Retroactivity, modularity, and insulation in synthetic biology circuits
Modularity, Retroactivity, and insulation in synthetic biology circuits
Massachusetts Institute of Technology. Dept. of Electrical Engineering and Computer Science.
Ron Weiss and Domitilla Del Vecchio.
MetadataShow full item record
A central concept in synthetic biology is the reuse of well-characterized modules. Modularity simplifies circuit design by allowing for the decomposition of systems into separate modules for individual construction. Complex regulatory networks can be assembled from a library of devices. However, current devices in synthetic biology may not actually be modular and may instead change behavior upon interconnections, a phenomenon called retroactivity. Addition of a new component to a system can change individual device dynamics within the system, potentially making timeconsuming iterative redesign necessary. Another need for systems construction is the ability to rapidly assemble constructs from part libraries in a combinatorial, highthroughput fashion. In this thesis, a multi-site assembly method that permits the rapid reshuffling of promoters and genes for yeast expression is established. Synthetic circuits in yeast to measure retroactivity and to act as an insulator that attenuates such effect are designed and modeled.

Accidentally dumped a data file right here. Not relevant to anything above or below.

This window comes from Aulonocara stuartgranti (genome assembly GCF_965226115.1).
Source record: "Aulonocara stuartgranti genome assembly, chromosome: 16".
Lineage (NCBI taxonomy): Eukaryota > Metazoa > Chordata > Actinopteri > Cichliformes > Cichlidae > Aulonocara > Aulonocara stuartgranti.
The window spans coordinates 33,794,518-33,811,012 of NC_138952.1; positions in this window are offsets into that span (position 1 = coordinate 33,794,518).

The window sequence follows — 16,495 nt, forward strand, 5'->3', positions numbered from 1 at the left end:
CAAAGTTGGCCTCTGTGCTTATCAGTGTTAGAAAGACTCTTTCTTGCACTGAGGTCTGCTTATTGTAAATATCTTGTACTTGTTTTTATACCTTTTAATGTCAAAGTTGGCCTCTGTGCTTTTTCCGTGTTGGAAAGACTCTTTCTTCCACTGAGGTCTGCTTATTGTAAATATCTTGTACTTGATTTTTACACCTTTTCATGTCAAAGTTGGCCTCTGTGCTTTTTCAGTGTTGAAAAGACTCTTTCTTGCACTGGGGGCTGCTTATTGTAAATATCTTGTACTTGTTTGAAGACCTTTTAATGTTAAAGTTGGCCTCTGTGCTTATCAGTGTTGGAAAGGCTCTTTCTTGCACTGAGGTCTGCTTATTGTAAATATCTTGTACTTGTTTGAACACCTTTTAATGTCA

Thesis (M. Eng.)--Massachusetts Institute of Technology, Dept. of Electrical Engineering and Computer Science, 2011.Cataloged from PDF version of thesis.Includes bibliographical references (p. 141-151).
DepartmentMassachusetts Institute of Technology. Dept. of Electrical Engineering and Computer Science.
Massachusetts Institute of Technology
Electrical Engineering and Computer Science.